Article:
General Electric’s second package of upgrades for the GEnx-1B engine on the Boeing 787 has been certificated by the FAA.
Approval of the performance improvement package (PIP II) comes as Boeing completes its first week of flight testing for the improved engine since conducting a check flight on 787 development aircraft ZA005 on April 9. Until that time the aircraft, which had begun flight tests of the PIP II package late last year, was grounded along with the rest of the fleet following a series of battery failures in early January.
GE was granted FAR 33 engine certification following a meeting with the regulator on April 12. Certification was originally targeted for late in 2012, but was delayed because of lack of suitably cold weather last year for icing tests.
The package is designed to bring the performance of the engine up to the original GE-powered 787 fuel burn specification.
Development of a series of upgrades began following the discovery that the baseline version was around 3% adrift.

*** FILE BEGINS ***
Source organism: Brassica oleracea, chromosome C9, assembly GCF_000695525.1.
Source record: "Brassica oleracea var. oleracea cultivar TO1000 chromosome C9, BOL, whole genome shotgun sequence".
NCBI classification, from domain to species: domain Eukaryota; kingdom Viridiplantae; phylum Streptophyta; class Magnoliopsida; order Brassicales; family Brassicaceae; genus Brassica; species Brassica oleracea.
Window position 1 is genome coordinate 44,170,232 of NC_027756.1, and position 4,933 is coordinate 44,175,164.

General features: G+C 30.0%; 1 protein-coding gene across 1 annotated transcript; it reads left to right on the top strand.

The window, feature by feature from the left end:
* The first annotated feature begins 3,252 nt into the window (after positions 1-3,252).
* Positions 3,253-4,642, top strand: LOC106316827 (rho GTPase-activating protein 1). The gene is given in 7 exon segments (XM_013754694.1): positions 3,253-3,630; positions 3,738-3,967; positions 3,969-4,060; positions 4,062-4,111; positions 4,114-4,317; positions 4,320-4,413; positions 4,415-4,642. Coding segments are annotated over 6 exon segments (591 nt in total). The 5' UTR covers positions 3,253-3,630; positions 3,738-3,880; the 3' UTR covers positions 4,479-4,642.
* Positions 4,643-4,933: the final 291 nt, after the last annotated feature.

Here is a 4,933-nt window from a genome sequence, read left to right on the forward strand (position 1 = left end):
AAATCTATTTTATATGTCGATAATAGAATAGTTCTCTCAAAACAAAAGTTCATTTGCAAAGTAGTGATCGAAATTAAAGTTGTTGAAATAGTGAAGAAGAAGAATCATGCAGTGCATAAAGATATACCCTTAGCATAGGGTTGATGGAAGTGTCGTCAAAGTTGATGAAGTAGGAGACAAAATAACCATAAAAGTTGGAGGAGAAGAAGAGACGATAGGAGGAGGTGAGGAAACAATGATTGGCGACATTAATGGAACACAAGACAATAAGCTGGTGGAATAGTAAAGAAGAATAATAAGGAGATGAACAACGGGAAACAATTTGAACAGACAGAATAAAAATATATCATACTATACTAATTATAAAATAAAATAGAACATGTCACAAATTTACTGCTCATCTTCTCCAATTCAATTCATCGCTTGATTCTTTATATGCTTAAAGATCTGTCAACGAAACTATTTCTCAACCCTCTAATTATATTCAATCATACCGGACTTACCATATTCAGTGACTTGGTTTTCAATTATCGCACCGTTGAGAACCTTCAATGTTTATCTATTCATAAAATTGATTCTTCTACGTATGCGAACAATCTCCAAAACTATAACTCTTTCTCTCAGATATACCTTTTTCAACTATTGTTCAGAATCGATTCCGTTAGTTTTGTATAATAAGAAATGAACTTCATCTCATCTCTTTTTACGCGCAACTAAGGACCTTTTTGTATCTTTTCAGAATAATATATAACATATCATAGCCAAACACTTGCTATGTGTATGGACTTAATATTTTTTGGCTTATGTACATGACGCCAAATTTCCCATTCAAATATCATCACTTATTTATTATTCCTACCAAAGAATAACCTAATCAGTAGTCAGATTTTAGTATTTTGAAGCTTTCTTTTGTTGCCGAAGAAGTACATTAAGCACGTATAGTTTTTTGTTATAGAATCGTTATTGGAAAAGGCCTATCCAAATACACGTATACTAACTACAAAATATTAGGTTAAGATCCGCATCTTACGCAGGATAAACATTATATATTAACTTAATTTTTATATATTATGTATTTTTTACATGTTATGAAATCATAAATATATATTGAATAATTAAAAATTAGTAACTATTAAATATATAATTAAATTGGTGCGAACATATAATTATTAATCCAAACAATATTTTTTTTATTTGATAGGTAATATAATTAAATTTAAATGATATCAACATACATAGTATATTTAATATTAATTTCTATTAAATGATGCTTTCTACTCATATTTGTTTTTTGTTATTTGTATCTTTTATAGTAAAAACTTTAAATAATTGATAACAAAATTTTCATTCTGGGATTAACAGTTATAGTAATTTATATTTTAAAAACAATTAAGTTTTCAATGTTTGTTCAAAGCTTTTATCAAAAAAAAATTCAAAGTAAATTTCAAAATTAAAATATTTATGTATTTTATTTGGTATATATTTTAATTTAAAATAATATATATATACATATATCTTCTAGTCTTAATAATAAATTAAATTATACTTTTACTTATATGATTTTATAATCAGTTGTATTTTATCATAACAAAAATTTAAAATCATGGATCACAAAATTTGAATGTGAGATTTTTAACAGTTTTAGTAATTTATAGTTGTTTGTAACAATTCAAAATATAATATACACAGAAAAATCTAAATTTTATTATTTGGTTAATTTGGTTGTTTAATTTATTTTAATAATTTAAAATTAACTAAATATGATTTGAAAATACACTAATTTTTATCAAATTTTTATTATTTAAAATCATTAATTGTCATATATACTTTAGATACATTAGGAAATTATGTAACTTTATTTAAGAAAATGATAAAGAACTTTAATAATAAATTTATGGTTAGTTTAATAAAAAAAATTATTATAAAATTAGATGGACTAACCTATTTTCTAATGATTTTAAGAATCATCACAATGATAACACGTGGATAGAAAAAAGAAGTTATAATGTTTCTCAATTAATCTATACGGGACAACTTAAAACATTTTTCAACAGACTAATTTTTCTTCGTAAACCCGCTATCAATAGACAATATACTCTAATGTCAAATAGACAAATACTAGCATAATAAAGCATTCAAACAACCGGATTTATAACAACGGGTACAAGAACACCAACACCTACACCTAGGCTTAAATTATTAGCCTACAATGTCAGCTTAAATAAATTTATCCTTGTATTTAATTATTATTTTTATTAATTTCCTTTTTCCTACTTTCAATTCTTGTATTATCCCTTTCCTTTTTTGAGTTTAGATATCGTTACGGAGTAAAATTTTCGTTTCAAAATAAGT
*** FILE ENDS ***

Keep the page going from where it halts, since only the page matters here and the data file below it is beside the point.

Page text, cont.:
The performance of the initial PIP I package, which was certified in August 2011 and entered service with Japan Airlines in April last year, has resulted in better than expected fuel burn on initial aircraft, according to the carrier.
With the PIP II, which is due to enter service later this year, GE is optimistic that overall aircraft-level performance will reach or exceed initial goals.
The GEnx-1B is designed to have 15% better fuel efficiency than the CF6-80 it succeeds.
The PIP II package, which also included a higher rating of 78,000-lb.-thrust for the stretched 787-9, includes an effective increase in fan diameter of 0.5 in., optimized outlet guide vanes, a higher-flow low-pressure compressor, improved high-pressure compressor aerodynamics and durability improvements in the high-pressure turbine and combustor.